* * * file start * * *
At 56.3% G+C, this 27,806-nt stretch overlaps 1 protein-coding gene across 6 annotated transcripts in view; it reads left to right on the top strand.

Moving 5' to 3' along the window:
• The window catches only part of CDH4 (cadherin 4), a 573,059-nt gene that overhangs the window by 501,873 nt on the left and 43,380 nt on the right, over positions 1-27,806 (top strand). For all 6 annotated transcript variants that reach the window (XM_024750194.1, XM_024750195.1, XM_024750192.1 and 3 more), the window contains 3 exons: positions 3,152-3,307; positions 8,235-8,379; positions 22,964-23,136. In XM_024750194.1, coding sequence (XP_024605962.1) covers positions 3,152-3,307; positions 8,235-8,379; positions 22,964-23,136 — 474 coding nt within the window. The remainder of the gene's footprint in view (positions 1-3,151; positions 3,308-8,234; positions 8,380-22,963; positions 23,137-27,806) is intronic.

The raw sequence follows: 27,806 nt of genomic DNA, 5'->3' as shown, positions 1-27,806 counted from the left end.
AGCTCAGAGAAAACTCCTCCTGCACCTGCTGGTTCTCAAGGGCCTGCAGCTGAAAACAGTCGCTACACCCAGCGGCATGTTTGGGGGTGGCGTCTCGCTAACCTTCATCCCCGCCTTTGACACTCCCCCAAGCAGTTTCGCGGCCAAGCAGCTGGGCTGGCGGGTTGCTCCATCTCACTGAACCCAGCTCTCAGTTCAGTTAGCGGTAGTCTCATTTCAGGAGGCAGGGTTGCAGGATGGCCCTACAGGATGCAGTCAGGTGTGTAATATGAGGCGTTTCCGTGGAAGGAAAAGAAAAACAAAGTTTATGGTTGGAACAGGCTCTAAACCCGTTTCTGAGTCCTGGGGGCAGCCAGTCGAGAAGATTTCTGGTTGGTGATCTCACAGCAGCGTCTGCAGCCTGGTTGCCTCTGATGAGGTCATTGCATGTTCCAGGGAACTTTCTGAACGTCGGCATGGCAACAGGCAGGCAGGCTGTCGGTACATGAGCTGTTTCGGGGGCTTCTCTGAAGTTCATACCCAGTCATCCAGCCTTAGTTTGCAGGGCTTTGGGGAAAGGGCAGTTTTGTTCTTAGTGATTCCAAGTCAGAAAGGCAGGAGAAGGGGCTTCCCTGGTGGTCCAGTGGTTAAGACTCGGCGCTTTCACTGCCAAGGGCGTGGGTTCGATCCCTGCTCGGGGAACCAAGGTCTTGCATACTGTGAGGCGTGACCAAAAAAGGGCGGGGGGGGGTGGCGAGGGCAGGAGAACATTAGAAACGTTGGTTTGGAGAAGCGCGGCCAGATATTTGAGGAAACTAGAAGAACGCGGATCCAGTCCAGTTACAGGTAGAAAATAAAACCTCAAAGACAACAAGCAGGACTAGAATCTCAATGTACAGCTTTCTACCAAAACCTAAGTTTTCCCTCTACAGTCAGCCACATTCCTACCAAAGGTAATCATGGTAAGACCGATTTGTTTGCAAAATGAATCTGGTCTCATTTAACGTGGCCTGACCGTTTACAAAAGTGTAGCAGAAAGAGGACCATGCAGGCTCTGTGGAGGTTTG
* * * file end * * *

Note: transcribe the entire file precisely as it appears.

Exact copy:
At 56.3% G+C, this 27,806-nt stretch overlaps 1 protein-coding gene across 6 annotated transcripts in view; it reads left to right on the top strand.

Moving 5' to 3' along the window:
• The window catches only part of CDH4 (cadherin 4), a 573,059-nt gene that overhangs the window by 501,873 nt on the left and 43,380 nt on the right, over positions 1-27,806 (top strand). For all 6 annotated transcript variants that reach the window (XM_024750194.1, XM_024750195.1, XM_024750192.1 and 3 more), the window contains 3 exons: positions 3,152-3,307; positions 8,235-8,379; positions 22,964-23,136. In XM_024750194.1, coding sequence (XP_024605962.1) covers positions 3,152-3,307; positions 8,235-8,379; positions 22,964-23,136 — 474 coding nt within the window. The remainder of the gene's footprint in view (positions 1-3,151; positions 3,308-8,234; positions 8,380-22,963; positions 23,137-27,806) is intronic.

The raw sequence follows: 27,806 nt of genomic DNA, 5'->3' as shown, positions 1-27,806 counted from the left end.
AGCTCAGAGAAAACTCCTCCTGCACCTGCTGGTTCTCAAGGGCCTGCAGCTGAAAACAGTCGCTACACCCAGCGGCATGTTTGGGGGTGGCGTCTCGCTAACCTTCATCCCCGCCTTTGACACTCCCCCAAGCAGTTTCGCGGCCAAGCAGCTGGGCTGGCGGGTTGCTCCATCTCACTGAACCCAGCTCTCAGTTCAGTTAGCGGTAGTCTCATTTCAGGAGGCAGGGTTGCAGGATGGCCCTACAGGATGCAGTCAGGTGTGTAATATGAGGCGTTTCCGTGGAAGGAAAAGAAAAACAAAGTTTATGGTTGGAACAGGCTCTAAACCCGTTTCTGAGTCCTGGGGGCAGCCAGTCGAGAAGATTTCTGGTTGGTGATCTCACAGCAGCGTCTGCAGCCTGGTTGCCTCTGATGAGGTCATTGCATGTTCCAGGGAACTTTCTGAACGTCGGCATGGCAACAGGCAGGCAGGCTGTCGGTACATGAGCTGTTTCGGGGGCTTCTCTGAAGTTCATACCCAGTCATCCAGCCTTAGTTTGCAGGGCTTTGGGGAAAGGGCAGTTTTGTTCTTAGTGATTCCAAGTCAGAAAGGCAGGAGAAGGGGCTTCCCTGGTGGTCCAGTGGTTAAGACTCGGCGCTTTCACTGCCAAGGGCGTGGGTTCGATCCCTGCTCGGGGAACCAAGGTCTTGCATACTGTGAGGCGTGACCAAAAAAGGGCGGGGGGGGGTGGCGAGGGCAGGAGAACATTAGAAACGTTGGTTTGGAGAAGCGCGGCCAGATATTTGAGGAAACTAGAAGAACGCGGATCCAGTCCAGTTACAGGTAGAAAATAAAACCTCAAAGACAACAAGCAGGACTAGAATCTCAATGTACAGCTTTCTACCAAAACCTAAGTTTTCCCTCTACAGTCAGCCACATTCCTACCAAAGGTAATCATGGTAAGACCGATTTGTTTGCAAAATGAATCTGGTCTCATTTAACGTGGCCTGACCGTTTACAAAAGTGTAGCAGAAAGAGGACCATGCAGGCTCTGTGGAGGTTTG